The Atomic Story “Oppenheimer” Fails to Tell

July 19th, 2023 - by Win Without War


The Story“Oppenheimer” Won’t Tell You
Win Without War

(July 17, 2023) — 78 years ago this week, the US government secretly detonated the first nuclear weapon in the deserts of New Mexico.

With the blockbuster film Oppenheimer hitting theaters this month, millions will learn more about nuclear weapons development. But the film won’t show you how the Trinity test ushered in an era of nuclear testing where the US government knowingly exposed tens of thousands of servicemembers, people in rural communities, Indigenous peoples, miners, and others to toxic materials and radiation.

The fallout from these tests was devastating — and the United States has failed to reckon with the consequences. The good news is that legislation currently in Congress could go further than ever before to acknowledge and compensate victims of the nuclear testing era.

The bad news? These bills, like the history of nuclear testing itself, may languish behind the scenes. We just can’t let that happen. Right now, families like the Greenwoods in Texas, who struggled to pay for chemotherapy as multiple family members lived with the cancer-causing effects of radiation exposure, are STILL suffering.

Extending and expanding the Radiation Exposure and Compensation Act (RECA) will provide a crucial lifeline to thousands of other families. But the reality is that this legislation doesn’t stand a chance if we can’t build enough power to get it passed. That’s why we’re launching an ambitious ad and advocacy campaign to keep this issue front and center — and we need your support to get it off the ground.

With all eyes on Oppenheimer, we have a crucial, made-in-Hollywood moment to push Congress to do right by victims of nuclear testing. 

Here’s our plan: We’re hijacking a Hollywood PR blitz to send powerful messages AND messengers of justice and accountability directly to Washington, DC. First, we’re blanketing the Capitol with ads and posters to educate more people on the human toll of nuclear testing. Then, we’re bringing impacted community members directly to the halls of Congress to share their stories in person. Will you help make it happen?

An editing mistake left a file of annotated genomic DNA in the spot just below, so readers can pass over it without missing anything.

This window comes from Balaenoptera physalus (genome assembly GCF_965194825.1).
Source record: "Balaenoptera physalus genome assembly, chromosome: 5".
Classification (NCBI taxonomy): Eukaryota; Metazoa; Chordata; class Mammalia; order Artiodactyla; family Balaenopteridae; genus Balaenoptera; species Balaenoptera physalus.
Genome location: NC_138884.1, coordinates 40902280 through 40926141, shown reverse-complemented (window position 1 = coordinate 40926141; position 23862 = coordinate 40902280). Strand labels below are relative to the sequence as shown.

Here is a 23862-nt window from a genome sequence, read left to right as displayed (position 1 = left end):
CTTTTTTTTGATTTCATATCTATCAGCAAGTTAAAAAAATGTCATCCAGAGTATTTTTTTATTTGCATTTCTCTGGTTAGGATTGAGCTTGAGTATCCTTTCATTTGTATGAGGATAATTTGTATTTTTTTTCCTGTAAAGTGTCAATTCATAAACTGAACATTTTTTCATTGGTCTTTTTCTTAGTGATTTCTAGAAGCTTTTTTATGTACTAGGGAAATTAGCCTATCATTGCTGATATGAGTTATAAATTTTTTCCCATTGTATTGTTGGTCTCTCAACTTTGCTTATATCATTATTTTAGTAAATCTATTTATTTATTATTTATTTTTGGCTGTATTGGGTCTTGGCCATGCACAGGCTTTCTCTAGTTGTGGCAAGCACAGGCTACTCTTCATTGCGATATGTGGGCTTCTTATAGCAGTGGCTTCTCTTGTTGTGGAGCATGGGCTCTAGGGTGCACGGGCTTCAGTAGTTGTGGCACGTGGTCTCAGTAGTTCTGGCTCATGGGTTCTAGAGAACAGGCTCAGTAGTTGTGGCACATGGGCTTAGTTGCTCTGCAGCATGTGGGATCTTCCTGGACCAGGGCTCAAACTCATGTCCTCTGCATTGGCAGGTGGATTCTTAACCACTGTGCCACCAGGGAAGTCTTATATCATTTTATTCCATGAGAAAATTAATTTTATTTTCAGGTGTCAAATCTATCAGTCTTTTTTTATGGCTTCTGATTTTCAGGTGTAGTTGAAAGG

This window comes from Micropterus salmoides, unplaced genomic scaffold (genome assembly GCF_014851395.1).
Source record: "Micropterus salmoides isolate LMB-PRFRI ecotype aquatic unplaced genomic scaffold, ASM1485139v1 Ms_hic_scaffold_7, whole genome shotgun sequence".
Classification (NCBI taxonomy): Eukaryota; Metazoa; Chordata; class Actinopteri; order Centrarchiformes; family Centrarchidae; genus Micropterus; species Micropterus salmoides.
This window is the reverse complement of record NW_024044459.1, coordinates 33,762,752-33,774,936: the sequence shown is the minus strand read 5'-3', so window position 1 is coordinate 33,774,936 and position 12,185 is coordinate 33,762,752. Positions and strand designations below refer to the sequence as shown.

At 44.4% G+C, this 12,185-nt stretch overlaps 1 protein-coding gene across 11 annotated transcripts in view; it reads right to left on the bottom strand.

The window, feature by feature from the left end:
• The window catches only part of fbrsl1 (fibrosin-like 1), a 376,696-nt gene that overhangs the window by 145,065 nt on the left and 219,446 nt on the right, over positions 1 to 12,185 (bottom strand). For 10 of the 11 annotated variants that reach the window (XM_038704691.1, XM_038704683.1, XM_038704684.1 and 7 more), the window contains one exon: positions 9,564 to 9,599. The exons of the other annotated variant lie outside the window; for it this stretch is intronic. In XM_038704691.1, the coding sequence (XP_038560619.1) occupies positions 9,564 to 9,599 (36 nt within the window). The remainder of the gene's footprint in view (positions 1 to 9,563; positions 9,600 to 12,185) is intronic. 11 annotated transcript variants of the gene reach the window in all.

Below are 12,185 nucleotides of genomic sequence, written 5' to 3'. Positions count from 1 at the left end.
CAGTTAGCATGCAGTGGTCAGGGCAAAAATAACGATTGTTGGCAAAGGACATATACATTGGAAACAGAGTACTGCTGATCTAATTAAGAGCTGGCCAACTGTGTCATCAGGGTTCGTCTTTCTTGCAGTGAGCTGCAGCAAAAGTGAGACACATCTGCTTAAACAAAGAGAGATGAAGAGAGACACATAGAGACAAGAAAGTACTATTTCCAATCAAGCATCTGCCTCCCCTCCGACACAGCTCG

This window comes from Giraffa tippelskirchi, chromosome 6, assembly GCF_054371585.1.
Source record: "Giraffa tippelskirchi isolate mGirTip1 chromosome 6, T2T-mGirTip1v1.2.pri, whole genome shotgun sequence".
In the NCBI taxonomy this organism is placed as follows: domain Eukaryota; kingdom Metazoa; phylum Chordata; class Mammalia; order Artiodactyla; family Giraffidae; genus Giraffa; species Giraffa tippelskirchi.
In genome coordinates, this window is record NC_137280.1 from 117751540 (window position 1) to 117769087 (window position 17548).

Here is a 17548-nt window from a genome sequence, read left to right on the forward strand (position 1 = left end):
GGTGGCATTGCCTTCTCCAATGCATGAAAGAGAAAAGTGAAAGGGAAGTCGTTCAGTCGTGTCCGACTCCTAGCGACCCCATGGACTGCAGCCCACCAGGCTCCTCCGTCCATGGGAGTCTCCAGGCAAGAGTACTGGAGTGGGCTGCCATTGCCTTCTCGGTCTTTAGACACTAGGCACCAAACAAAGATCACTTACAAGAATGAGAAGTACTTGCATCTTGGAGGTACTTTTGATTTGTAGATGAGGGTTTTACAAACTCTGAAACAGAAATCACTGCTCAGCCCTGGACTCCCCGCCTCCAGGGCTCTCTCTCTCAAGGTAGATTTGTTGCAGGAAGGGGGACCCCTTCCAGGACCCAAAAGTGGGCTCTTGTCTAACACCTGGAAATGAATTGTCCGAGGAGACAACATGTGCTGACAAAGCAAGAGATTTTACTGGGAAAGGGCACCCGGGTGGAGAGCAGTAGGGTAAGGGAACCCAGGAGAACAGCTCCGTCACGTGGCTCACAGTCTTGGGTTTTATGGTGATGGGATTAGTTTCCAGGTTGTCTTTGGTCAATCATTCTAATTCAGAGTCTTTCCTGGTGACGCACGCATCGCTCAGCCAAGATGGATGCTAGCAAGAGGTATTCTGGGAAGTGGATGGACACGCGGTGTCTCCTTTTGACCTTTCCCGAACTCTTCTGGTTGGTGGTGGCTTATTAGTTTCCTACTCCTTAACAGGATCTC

Atomic Bombing in Japan;
Atomic Bombing in the US
Many know that months after the Trinity test, the United States would drop bombs on and level Hiroshima and Nagasaki, instantly killing upwards of 120,000 people. Fewer are aware that Trinity marked the start of decades of dangerous experiments.

Despite the potential catastrophic impacts, from 1945 to 1962, the United States went back time and again — to places in Colorado, Alaska, Nevada, Mississippi, the Marshall Islands, and more — to conduct 1,054 nuclear tests. The fallout devastated generations of people who lived and worked near the blast radius.

Take just one story: In the decades since her Cedar City community was exposed to detonations at the Nevada Test Site, Claudia Peterson has watched multiple family members, including her daughter, suffer and die from cancer.

Now in her 60s, Peterson spoke with National Geographic about being given iodine pills and undergoing Geiger tests as a child: “We were very trusting, patriotic, family-oriented people…Yet it was my own government that was killing my family and my neighbors and my friends. Who does this to their own people?”

Let’s Recap
The Manhattan Project’s success was building a weapon capable of horrific violence. To get there, the US government conducted tests that harmed people it claimed to be protecting. We can’t right this wrong alone, and that’s why we’re reaching out today.

We’re working with partners from across the nuclear non-proliferation community to seize this moment, but flights, hotels, and ads aren’t cheap. Running this ambitious ad and advocacy campaign could cost upwards of $10,000, but we can’t let this crucial opportunity pass by.

Together, we’ll send Congress a crucial reminder that so much tragedy resulted from years of policy, politics, and people agreeing to build weapons that could devastate humanity. Today, it’s time to turn the page — and that starts with justice and accountability for people like Claudia Peterson and the Greenwoods.

Thank you for working for peace,
Sara, Faith, Amy, and the Win Without War team